City of Mission Viejo files lawsuit against SVUSD without prior council authorization

 Having just returned from a three week African   vacation I am blogging a current story from the Mission Viejo Dispatch  blog.

While this story relates to school closings in  the Saddleback Valley Unified School District and may have entailed a statute  of limitation concern, there was no justification in bypassing the city council  where the council majority are rubber stamps for the city manager.

In prior years we had called for Special Meetings of the council for emergencies.

Millions of Americans were outraged when our congressional representatives approved massive spending programs without reading the proposed legislation  yet here we have an illustration that an action  was just taken prior to the city council viewing the law suit.

City Files Lawsuit Without Prior Authority From  Council: Brown Act Violation?

by on September 15, 2009

 At September 8’s City Council meeting, the City Attorney reported the Council approved litigation against the Saddleback School District on a 3-1-1 vote during its 5 p.m. closed session.  Yesterday the Dispatch checked with the OC Superior Court to see if the lawsuit had been filed.  Surprisingly, the filing was made on September 8, before the Council vote. 

    The situation raises questions about the relationship between staff and council.  Does staff assume it can proceed with significant actions because it has a rubber-stamp Council majority?  Or did the Council majority give the thumbs up to City Attorney Bill Curley before its meeting, which would clearly be a violation of the Brown Act?  The OC Register was incorrectly led to believe in a September 9 article the suit was being filed on the 9th, after the meeting.

   It was the City Clerk’s understanding from Curley that the suit was filed without authority because of a statutory deadline.  Evidently staff determined the filed lawsuit wouldn’t be served on SVUSD if not subsequently approved by the Council.

   That logic seems strained.  First, a lawsuit is a serious matter to put on court and public records without authorization, even if later dismissed.  Second, considerable legal time and City expense went into preparing the filed complaint, without being pre-approved.  Third, it would have been easy enough to schedule an earlier special or emergency meeting of the Council to consider approval of the litigation.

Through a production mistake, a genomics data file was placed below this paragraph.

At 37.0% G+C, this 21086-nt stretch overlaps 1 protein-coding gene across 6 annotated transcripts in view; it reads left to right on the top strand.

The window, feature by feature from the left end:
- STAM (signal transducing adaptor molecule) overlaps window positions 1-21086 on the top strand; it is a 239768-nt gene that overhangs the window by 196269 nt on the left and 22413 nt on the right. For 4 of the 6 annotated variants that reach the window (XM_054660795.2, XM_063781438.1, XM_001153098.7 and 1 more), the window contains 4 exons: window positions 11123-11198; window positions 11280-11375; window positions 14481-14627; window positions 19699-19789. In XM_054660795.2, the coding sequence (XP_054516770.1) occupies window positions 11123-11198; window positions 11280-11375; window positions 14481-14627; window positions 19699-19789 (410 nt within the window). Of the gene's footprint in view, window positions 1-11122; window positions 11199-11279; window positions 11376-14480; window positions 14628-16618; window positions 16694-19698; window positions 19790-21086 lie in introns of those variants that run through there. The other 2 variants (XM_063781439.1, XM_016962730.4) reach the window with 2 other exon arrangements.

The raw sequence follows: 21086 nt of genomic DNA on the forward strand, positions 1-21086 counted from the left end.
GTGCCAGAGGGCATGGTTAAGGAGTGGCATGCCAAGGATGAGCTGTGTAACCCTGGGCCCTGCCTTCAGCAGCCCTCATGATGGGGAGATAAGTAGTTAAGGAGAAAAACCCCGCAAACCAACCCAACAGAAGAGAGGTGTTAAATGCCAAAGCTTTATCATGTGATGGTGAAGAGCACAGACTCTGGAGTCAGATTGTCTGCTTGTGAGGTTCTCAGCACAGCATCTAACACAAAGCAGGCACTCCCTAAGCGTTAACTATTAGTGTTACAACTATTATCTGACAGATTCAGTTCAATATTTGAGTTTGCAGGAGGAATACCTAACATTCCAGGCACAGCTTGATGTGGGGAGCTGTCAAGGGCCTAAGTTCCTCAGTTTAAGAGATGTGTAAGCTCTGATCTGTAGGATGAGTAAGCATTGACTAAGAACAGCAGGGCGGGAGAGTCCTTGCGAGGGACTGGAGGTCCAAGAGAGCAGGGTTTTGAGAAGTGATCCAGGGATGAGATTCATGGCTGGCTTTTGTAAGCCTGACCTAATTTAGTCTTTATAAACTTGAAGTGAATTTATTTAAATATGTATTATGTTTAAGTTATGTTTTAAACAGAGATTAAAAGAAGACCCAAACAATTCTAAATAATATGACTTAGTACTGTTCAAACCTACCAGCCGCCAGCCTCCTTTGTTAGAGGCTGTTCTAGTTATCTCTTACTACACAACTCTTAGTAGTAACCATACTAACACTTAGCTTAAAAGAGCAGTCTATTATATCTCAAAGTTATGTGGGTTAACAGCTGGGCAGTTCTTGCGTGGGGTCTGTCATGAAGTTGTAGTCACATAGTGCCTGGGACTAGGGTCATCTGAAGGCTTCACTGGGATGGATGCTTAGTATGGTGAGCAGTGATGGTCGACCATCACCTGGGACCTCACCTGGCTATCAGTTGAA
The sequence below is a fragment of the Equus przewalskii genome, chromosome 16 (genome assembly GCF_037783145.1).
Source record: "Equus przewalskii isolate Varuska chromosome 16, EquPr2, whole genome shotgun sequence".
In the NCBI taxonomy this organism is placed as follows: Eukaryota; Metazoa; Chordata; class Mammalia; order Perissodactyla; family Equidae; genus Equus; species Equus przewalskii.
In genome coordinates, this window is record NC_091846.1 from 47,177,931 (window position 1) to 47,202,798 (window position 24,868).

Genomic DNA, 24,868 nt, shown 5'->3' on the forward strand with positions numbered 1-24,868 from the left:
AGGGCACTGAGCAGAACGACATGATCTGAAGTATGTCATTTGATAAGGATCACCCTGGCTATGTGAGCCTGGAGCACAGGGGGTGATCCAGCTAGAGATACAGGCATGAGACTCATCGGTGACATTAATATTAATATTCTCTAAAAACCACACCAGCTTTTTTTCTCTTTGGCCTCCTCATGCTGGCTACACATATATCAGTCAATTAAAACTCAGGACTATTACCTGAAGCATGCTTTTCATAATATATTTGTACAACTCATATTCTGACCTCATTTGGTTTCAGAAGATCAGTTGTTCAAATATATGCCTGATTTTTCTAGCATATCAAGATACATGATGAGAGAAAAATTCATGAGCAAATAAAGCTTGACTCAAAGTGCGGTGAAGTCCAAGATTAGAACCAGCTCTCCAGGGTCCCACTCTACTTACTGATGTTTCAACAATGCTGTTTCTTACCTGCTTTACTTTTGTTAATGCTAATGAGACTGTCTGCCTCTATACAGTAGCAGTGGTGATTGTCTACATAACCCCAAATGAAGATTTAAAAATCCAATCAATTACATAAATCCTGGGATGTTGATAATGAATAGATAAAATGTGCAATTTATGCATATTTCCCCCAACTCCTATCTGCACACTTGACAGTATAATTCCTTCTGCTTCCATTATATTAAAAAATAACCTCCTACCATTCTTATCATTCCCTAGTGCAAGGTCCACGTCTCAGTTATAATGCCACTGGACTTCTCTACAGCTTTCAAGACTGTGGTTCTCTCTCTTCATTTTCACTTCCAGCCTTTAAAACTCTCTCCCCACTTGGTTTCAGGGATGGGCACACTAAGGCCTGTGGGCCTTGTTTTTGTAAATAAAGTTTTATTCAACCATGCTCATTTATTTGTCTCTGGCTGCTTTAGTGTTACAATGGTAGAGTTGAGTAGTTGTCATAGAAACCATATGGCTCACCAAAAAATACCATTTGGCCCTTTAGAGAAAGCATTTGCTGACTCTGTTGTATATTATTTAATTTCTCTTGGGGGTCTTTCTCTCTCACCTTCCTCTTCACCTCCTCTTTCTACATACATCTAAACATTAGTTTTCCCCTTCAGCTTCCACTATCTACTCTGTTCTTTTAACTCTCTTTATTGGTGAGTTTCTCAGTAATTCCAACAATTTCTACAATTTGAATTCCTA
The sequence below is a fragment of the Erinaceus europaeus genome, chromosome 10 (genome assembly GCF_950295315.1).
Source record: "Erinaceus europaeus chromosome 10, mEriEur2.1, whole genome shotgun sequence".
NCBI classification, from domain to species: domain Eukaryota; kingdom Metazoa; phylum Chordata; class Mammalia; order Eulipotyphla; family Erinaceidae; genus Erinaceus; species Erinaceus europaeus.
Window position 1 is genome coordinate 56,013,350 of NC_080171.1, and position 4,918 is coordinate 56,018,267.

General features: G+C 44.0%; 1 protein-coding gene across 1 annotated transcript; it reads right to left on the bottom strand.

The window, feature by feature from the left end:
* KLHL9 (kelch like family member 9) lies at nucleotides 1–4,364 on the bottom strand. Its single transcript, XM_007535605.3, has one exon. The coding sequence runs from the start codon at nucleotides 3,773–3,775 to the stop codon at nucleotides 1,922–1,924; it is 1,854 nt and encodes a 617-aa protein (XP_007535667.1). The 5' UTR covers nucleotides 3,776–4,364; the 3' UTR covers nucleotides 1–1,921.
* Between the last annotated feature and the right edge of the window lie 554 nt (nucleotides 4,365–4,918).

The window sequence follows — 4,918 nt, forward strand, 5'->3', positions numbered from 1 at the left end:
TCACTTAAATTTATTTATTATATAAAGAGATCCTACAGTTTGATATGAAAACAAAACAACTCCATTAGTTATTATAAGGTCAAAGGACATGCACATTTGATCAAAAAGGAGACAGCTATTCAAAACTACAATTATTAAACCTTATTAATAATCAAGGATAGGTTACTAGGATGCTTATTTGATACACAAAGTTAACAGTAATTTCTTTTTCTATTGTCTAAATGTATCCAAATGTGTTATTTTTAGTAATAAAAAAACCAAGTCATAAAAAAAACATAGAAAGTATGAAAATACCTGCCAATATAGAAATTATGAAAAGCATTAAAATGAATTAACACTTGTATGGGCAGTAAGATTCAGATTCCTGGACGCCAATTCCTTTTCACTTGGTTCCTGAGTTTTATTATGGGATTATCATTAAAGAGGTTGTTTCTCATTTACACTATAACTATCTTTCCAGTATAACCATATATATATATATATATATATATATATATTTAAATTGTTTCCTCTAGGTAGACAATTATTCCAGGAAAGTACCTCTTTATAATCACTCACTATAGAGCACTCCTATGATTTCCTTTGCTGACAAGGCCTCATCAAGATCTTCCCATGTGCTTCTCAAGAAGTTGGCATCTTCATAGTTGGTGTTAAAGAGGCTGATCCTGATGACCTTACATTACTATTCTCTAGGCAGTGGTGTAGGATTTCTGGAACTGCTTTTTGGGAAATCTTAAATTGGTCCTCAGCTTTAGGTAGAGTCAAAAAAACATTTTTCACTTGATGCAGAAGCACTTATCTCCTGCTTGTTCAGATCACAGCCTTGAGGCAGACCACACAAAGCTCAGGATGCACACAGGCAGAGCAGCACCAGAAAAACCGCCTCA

The complaint is aimed at forcing the Saddleback Trustees into conducting a full environmental report (EIR) regarding the conversion of O’Neill Elementary School for use by the District’s Recreation Department, and for using some classrooms for adult education.  SVUSD says four classrooms will be used for classes of 12-15 adults.  The conversion has already been implemented.

   The Council’s stated goal is to re-open O’Neill, but the former students are already attending other schools.  It seems questionable that a sufficient number of students could or would return at semester break, even if an EIR were ordered.

   Earlier this year parents of the affected children proposed a charter school at O’Neill.  The application was not approved by the School Board, but the parent group has not exercised its right to appeal the application to the Orange County Board of Education.  At the July 20 meeting of the Council, parents urged the Council to carry the ball, but the Council has also failed to initiate an appeal. 

   At that July meeting the Council adopted a resolution to call on Superintendent Fish and the Trustees to re-open O’Neill or conduct a full environmental report.  At the same meeting the Council authorized a $15,000 resident survey to determine opinions about SVUSD, O’Neill, and forming a new MV School District.  The survey was to be completed by September 1, but the results have not yet been publicly released.

   The Council has another environmental lawsuit pending against Capo School District – for its reduction in student busing.  Saddleback subsequently took similar action on busing, drastically cutting routes, but the busing issue wasn’t included in the lawsuit against SVUSD.  Mayor Frank Ury, formerly defrocked by voters as a Trustee in the Saddleback District, has led the Council on a belligerent and costly path against both Capo and Saddleback.  Fellow Councilman Lance MacLean joined in by angrily advocating throwing everything, “including the kitchen sink,” into the suit against Capo.

    The Council is frustrated because it feels MV schools have not received their fair share of resources from the Districts.  It also believes some schools have deteriorated because low-performing students have been imported from outside Mission Viejo, and that some boundaries are not practical in terms of travel distances. If the grand scheme of the Council majority is to achieve financial parity with new school boundaries, that process must go through the OC Board of Education and the California Board of Education, not through the courts in the form of strategic environmental lawsuits. 

    It appears the City may be seeking leverage from the lawsuits, but Superintendent Fish opined to the Register that only Mission Viejo’s attorneys would benefit, not the kids.

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